This post has been updated to include the contest winners' newly released music videos.
Ask a young Afghan, who has come of age in war and turmoil, why his peers should vote in the country's presidential election, and what might he say? He might break into a rap that goes something like this:
Go to the ballot boxes without any fear,
Go and exercise your voting right once again.
We saw suicide attacks, explosions, and bombings,
We saw the leaves of the trees turn yellow.
The screaming of that innocent, sick child,
It's the sacrifice of that old man's wound.
The teenagers, youngsters, and widows are voting for their county.
Or like this:
Is this kind of life really comfortable for you?
Where there is bloody war for 24 hours, just like breathing that comes and goes....
O countrymen, stand up on your feet for the sake of your country,
Show me the path in this election.
The rhymes come courtesy of the rap duo Sami and Shaheed, and Sonita, the male and female winners of a competition to develop an anthem for Afghanistan's elections in early April. The winners were announced earlier this month at an event in Kabul attended by music judges and Afghan election officials. The three artists, who received $1,000 prizes, just finished recording their songs professionally and making music videos ahead of the vote. Sami and Shaheed's video is above, and Sonita's below.
The 18-year-old Sonita Alizadeh is originally from Herat, in western Afghanistan, but moved to Iran when she was 8 years old, eventually staying there with her sister when her parents returned home. She typically raps about Afghan politics, discrimination against Afghan refugees in Iran, and the challenges Afghan women and child laborers face.
The goal of the contest, which has received coverage on Afghanistan's Tolo TV and financial support from organizations like the government-funded U.S. Institute of Peace (but not from the Afghan government), is to engage Afghanistan's youth, whose participation in elections has steadily declined since the country's 2004 presidential contest (as has voter turnout in general; 8 million Afghans voted in 2004, compared with fewer than 5 million in the contentious 2009 election). And young people are an absolutely critical demographic: a staggering seven in 10 Afghans are under the age of 25. But the challenges in mobilizing them go beyond overcoming apathy. They're being asked to choose a president from a field of unsavory, uninspiring warlords and government insiders, and to take part in an election that the Taliban has threatened to violently disrupt.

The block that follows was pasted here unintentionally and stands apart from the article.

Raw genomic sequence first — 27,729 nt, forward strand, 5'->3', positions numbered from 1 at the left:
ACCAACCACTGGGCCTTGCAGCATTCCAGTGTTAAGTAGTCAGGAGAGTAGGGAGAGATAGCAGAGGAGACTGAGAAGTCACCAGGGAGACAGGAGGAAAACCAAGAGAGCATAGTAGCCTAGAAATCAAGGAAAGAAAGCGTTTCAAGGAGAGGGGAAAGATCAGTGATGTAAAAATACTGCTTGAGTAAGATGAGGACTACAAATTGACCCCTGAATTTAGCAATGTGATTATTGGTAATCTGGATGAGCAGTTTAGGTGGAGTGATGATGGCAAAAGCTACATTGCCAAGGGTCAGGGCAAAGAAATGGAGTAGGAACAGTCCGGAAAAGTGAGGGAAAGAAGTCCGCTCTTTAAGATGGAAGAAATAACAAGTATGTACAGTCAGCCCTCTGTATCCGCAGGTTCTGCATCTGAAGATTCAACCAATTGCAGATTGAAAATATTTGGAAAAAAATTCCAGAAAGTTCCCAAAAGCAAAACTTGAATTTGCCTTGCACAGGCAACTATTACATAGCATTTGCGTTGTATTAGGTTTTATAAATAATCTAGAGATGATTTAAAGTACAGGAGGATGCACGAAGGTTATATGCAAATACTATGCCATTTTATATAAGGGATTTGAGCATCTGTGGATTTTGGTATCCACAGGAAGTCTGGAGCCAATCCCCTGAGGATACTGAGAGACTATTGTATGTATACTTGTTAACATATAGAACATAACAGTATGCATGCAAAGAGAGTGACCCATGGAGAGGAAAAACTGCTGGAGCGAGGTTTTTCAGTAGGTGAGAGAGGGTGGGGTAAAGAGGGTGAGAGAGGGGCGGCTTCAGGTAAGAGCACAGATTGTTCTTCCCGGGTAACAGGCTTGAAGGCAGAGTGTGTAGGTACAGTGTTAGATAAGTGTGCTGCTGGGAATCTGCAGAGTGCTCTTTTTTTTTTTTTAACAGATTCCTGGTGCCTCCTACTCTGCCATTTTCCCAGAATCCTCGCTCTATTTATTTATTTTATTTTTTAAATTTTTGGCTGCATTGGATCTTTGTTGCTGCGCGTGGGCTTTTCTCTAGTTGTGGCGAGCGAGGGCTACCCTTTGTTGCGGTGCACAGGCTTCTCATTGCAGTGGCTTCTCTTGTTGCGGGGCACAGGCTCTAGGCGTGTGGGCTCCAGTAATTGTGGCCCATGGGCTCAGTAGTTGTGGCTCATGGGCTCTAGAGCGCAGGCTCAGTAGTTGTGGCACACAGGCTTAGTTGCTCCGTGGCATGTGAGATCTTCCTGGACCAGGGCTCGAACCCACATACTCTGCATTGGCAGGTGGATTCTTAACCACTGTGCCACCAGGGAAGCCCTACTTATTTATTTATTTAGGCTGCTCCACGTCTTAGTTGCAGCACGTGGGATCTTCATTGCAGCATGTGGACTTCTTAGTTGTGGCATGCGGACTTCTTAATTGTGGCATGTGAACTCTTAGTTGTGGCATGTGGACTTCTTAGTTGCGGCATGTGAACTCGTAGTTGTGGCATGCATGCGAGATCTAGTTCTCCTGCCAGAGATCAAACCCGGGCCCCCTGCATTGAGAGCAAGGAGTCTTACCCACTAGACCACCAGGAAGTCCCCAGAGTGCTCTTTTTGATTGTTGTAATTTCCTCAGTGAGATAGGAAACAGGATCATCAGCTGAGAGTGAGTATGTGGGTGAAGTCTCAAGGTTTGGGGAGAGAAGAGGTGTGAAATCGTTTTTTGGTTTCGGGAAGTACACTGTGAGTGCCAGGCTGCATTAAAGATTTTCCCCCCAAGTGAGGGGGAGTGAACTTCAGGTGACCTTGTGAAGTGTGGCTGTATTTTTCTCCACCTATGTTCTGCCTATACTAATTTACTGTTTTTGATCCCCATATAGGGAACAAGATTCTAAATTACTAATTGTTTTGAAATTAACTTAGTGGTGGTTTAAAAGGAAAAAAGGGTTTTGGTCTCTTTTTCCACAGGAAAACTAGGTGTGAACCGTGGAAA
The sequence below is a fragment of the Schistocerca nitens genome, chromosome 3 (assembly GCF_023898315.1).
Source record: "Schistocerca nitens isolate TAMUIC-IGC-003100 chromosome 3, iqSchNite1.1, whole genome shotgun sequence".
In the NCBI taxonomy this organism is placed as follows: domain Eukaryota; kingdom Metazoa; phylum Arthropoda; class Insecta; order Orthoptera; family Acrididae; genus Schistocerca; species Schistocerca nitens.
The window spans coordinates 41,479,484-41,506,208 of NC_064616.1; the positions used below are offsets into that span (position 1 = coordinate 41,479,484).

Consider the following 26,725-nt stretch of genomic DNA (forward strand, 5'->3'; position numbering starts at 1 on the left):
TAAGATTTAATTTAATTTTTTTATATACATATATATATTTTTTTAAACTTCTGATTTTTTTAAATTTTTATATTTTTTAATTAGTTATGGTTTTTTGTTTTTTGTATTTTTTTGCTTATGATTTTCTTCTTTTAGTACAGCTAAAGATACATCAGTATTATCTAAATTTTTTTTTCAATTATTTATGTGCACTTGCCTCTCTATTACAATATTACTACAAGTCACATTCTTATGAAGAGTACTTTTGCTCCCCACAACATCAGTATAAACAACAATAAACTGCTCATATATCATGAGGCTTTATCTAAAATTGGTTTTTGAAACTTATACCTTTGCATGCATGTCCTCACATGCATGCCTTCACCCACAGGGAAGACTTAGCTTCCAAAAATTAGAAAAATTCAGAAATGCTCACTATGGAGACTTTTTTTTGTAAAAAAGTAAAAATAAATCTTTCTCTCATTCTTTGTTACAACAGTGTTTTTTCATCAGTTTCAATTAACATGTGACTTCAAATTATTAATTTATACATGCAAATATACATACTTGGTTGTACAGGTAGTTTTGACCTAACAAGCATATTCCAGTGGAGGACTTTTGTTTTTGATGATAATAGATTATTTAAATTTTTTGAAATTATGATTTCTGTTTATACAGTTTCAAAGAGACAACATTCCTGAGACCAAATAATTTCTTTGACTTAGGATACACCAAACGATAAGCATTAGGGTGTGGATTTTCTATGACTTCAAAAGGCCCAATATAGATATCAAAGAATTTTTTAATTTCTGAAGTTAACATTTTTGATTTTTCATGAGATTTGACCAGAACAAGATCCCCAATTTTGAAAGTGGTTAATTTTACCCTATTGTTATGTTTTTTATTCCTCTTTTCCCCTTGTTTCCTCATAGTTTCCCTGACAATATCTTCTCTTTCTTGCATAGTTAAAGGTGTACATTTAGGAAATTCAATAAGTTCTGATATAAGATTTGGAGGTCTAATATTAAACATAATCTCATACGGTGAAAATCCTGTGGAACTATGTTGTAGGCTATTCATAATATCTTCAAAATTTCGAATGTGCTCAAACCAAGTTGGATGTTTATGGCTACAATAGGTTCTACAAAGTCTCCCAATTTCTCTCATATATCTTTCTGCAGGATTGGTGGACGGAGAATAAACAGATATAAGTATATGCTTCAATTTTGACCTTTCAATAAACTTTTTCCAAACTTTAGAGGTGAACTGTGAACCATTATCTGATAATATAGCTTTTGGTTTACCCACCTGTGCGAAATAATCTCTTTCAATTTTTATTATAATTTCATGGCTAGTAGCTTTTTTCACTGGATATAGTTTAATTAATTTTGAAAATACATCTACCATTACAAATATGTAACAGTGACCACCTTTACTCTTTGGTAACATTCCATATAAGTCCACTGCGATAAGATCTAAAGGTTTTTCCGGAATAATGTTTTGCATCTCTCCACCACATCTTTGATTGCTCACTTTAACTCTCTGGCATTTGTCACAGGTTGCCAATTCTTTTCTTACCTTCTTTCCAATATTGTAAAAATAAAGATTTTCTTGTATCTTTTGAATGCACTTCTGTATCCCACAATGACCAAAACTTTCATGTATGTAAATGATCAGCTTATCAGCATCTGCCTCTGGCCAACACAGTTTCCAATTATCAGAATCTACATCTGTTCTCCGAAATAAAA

"All my Afghan friends think that the election's a joke—it's a bunch of warlords or, as they call them, 'mafia' who are running the whole thing, that it doesn't matter if they vote or not," Travis Beard, the primary organizer of the contest, told me. "What they need to see or be shown is that democracy ... is actually quite cool.... A lot of kids might actually go, 'Oh what the hell. I'll go ahead and vote and see what happens.'" Not all young people will be responsive to the campaign, he adds, noting that many don't listen to the kind of music he's promoting because of their Islamic faith. But some might.
The inspiration for the competition came from Rock the Vote in the U.S., says Beard, a globetrotting Australian who's been working to develop Afghanistan's music scene for seven years, in part through the annual Sound Central music festival in Kabul.